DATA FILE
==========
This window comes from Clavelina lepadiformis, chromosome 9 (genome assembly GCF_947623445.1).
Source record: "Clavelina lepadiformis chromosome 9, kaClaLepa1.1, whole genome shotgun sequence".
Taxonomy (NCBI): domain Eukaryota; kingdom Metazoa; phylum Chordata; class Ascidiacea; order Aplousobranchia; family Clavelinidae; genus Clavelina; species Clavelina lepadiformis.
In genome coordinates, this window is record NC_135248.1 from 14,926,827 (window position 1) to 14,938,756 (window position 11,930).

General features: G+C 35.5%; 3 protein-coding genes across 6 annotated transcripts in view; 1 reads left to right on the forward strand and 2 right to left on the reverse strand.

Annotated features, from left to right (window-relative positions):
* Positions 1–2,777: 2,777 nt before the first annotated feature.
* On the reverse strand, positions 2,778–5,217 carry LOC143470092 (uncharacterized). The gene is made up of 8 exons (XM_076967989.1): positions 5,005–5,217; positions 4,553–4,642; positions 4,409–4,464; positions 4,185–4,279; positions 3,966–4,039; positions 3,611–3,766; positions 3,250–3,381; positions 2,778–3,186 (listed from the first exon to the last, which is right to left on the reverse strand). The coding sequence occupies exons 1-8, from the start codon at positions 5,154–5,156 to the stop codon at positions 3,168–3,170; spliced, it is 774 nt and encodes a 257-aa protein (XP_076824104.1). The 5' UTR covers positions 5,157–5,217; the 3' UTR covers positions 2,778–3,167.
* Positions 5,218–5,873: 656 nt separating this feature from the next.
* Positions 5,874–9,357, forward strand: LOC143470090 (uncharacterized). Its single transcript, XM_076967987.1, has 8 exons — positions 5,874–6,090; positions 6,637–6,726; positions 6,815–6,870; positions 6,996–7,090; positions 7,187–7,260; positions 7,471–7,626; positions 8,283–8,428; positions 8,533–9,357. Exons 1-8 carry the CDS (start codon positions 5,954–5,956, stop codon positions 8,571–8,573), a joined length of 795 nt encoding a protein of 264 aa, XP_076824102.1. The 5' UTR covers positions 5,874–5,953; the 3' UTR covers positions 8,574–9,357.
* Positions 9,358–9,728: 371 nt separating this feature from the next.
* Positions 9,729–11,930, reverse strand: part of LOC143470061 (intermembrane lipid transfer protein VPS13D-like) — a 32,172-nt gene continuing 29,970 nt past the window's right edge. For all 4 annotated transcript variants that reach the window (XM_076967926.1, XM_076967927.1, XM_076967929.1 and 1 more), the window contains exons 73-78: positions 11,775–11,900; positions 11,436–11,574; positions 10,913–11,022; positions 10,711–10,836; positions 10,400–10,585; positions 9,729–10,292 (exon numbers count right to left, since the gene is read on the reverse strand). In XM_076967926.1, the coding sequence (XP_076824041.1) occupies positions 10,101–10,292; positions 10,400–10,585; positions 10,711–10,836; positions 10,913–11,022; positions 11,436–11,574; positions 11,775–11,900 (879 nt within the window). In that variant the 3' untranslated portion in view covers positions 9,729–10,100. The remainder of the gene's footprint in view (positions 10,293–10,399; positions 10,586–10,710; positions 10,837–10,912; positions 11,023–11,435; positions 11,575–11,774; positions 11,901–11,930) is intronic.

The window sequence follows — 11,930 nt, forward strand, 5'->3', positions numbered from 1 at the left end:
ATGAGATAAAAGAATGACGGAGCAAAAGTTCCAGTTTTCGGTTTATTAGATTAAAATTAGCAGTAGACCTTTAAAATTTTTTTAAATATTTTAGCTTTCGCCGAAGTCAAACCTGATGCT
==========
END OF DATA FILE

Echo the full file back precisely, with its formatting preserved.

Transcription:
This window comes from Clavelina lepadiformis, chromosome 9 (genome assembly GCF_947623445.1).
Source record: "Clavelina lepadiformis chromosome 9, kaClaLepa1.1, whole genome shotgun sequence".
Taxonomy (NCBI): domain Eukaryota; kingdom Metazoa; phylum Chordata; class Ascidiacea; order Aplousobranchia; family Clavelinidae; genus Clavelina; species Clavelina lepadiformis.
In genome coordinates, this window is record NC_135248.1 from 14,926,827 (window position 1) to 14,938,756 (window position 11,930).

General features: G+C 35.5%; 3 protein-coding genes across 6 annotated transcripts in view; 1 reads left to right on the forward strand and 2 right to left on the reverse strand.

Annotated features, from left to right (window-relative positions):
* Positions 1–2,777: 2,777 nt before the first annotated feature.
* On the reverse strand, positions 2,778–5,217 carry LOC143470092 (uncharacterized). The gene is made up of 8 exons (XM_076967989.1): positions 5,005–5,217; positions 4,553–4,642; positions 4,409–4,464; positions 4,185–4,279; positions 3,966–4,039; positions 3,611–3,766; positions 3,250–3,381; positions 2,778–3,186 (listed from the first exon to the last, which is right to left on the reverse strand). The coding sequence occupies exons 1-8, from the start codon at positions 5,154–5,156 to the stop codon at positions 3,168–3,170; spliced, it is 774 nt and encodes a 257-aa protein (XP_076824104.1). The 5' UTR covers positions 5,157–5,217; the 3' UTR covers positions 2,778–3,167.
* Positions 5,218–5,873: 656 nt separating this feature from the next.
* Positions 5,874–9,357, forward strand: LOC143470090 (uncharacterized). Its single transcript, XM_076967987.1, has 8 exons — positions 5,874–6,090; positions 6,637–6,726; positions 6,815–6,870; positions 6,996–7,090; positions 7,187–7,260; positions 7,471–7,626; positions 8,283–8,428; positions 8,533–9,357. Exons 1-8 carry the CDS (start codon positions 5,954–5,956, stop codon positions 8,571–8,573), a joined length of 795 nt encoding a protein of 264 aa, XP_076824102.1. The 5' UTR covers positions 5,874–5,953; the 3' UTR covers positions 8,574–9,357.
* Positions 9,358–9,728: 371 nt separating this feature from the next.
* Positions 9,729–11,930, reverse strand: part of LOC143470061 (intermembrane lipid transfer protein VPS13D-like) — a 32,172-nt gene continuing 29,970 nt past the window's right edge. For all 4 annotated transcript variants that reach the window (XM_076967926.1, XM_076967927.1, XM_076967929.1 and 1 more), the window contains exons 73-78: positions 11,775–11,900; positions 11,436–11,574; positions 10,913–11,022; positions 10,711–10,836; positions 10,400–10,585; positions 9,729–10,292 (exon numbers count right to left, since the gene is read on the reverse strand). In XM_076967926.1, the coding sequence (XP_076824041.1) occupies positions 10,101–10,292; positions 10,400–10,585; positions 10,711–10,836; positions 10,913–11,022; positions 11,436–11,574; positions 11,775–11,900 (879 nt within the window). In that variant the 3' untranslated portion in view covers positions 9,729–10,100. The remainder of the gene's footprint in view (positions 10,293–10,399; positions 10,586–10,710; positions 10,837–10,912; positions 11,023–11,435; positions 11,575–11,774; positions 11,901–11,930) is intronic.

The window sequence follows — 11,930 nt, forward strand, 5'->3', positions numbered from 1 at the left end:
ATGAGATAAAAGAATGACGGAGCAAAAGTTCCAGTTTTCGGTTTATTAGATTAAAATTAGCAGTAGACCTTTAAAATTTTTTTAAATATTTTAGCTTTCGCCGAAGTCAAACCTGATGCT